One of the best ways to celebrate the spirit and camaraderie of your military unit or association is with morale patches. Worn by active military and veterans alike, they let you show support of your fellow soldiers while adding some fun and laughter at the same time.
What Is a Morale Patch?
Morale Patches are morale-building patches worn by troops to reflect pride in their unit and help build unit spirit. Although they look somewhat like official military unit designators, they are not sanctioned by the military. Their unofficial status seems to have made them even more desirable, as their popularity has grown over the years. Morale patches are sometimes dramatic and often funny -- looking at the lighter side of military life. Often they showcase the pride soldiers have in a specific unit or association.
The History of Morale Patches
Because they are not approved by the military, morale patch wearers have kept their favorite patches under the radar so they cannot be called out for not following regulations. The morale patch you see today is direct descendant of earlier modes of self-expression in the military. From the nose art on aircraft in WWII to the peace symbols and other drawings on infantry helmets during the Vietnam War, troops have always sought a way to add some personalization and humor to the strict regimens of military life.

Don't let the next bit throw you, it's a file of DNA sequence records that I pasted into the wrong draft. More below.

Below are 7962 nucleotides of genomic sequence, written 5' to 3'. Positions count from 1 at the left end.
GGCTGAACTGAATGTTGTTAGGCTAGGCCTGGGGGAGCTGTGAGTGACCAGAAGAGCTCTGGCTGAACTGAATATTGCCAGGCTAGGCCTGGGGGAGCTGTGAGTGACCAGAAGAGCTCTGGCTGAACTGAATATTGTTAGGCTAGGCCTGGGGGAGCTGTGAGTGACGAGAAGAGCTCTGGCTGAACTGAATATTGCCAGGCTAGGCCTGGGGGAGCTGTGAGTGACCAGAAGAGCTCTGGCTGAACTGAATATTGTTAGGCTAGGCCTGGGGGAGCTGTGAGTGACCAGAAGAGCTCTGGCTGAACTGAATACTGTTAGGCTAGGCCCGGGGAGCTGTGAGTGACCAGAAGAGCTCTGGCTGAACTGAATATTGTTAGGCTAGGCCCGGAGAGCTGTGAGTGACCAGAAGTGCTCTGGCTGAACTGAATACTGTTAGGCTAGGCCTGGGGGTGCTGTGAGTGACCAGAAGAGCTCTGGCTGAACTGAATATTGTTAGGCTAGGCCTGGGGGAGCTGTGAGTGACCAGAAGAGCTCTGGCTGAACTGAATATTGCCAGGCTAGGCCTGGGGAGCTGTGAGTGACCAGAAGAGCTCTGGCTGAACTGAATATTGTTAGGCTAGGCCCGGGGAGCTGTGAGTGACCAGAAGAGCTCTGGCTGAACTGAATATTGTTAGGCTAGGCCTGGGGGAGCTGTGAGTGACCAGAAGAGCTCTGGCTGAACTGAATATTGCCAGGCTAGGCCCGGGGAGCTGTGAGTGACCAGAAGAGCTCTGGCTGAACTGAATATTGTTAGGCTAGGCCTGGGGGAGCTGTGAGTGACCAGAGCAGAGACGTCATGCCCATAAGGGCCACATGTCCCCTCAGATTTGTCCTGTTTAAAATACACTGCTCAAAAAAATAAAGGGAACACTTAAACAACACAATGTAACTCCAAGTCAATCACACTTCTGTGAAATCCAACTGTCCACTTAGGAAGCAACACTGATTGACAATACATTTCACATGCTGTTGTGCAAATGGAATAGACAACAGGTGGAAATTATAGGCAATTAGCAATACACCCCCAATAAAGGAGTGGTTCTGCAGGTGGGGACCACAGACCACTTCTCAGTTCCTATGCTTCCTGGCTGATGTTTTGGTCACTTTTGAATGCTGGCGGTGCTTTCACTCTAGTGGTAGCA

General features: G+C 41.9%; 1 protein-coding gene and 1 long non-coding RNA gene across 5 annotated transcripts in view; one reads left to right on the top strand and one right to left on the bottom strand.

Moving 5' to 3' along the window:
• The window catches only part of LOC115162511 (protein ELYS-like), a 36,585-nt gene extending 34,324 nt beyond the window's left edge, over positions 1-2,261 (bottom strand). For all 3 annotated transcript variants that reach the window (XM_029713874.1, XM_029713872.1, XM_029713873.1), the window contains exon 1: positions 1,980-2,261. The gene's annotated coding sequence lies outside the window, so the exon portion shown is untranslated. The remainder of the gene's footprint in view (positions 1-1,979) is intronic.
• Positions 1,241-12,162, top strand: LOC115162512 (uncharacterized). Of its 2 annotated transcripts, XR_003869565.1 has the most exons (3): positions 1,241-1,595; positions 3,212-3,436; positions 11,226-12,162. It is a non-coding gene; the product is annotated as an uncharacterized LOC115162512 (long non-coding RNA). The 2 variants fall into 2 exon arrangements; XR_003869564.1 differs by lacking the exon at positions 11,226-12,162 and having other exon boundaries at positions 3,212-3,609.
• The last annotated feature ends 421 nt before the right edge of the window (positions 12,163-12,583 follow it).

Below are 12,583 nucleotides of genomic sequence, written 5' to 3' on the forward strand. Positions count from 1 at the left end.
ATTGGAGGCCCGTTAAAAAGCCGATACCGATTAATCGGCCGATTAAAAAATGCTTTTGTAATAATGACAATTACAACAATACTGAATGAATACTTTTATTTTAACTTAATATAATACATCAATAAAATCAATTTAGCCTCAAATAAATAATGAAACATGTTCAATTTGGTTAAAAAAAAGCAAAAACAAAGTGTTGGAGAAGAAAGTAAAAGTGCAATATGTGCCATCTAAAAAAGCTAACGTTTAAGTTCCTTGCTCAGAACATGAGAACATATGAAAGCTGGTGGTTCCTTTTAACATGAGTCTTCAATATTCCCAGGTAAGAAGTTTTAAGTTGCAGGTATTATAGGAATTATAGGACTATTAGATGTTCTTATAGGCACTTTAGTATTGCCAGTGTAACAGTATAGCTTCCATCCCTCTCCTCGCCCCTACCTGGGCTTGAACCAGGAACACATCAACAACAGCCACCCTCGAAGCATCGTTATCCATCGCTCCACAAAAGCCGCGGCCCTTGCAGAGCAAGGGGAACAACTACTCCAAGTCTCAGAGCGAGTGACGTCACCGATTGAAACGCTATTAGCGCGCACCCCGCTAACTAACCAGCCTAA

Today many patches are attached to clothing, rucksacks, hats and other gear with Velcro. It allows soldiers to rotate their patches for changing personal tastes or to honor specific historical events. More importantly, Velcro provides the perfect method to quickly remove patches that are not approved by the military.
Who Wears Morale Patches?
Morale patches are very common among veterans. Even years after ending active service, veterans like to display their pride by wearing patches on jackets and hats showing dates of service, specific battles, unique jobs and other points of honor.
Some civilians wonder if they can wear morale patches, since they are non-sanctioned and unofficial. The general feeling by military members seems to be it is okay to wear patches that show support for the military in general, but patches for units, battles and similar specific designations are rightfully reserved for individual soldiers and veterans related to those units and events.
No matter what different kinds of morale patches you like best -- funny patches, tactical patches or other kinds -- it's a great way to quietly show pride in your unit or share a laugh with your buddies. Morale patches are an easy way to relieve stress and build unit spirit.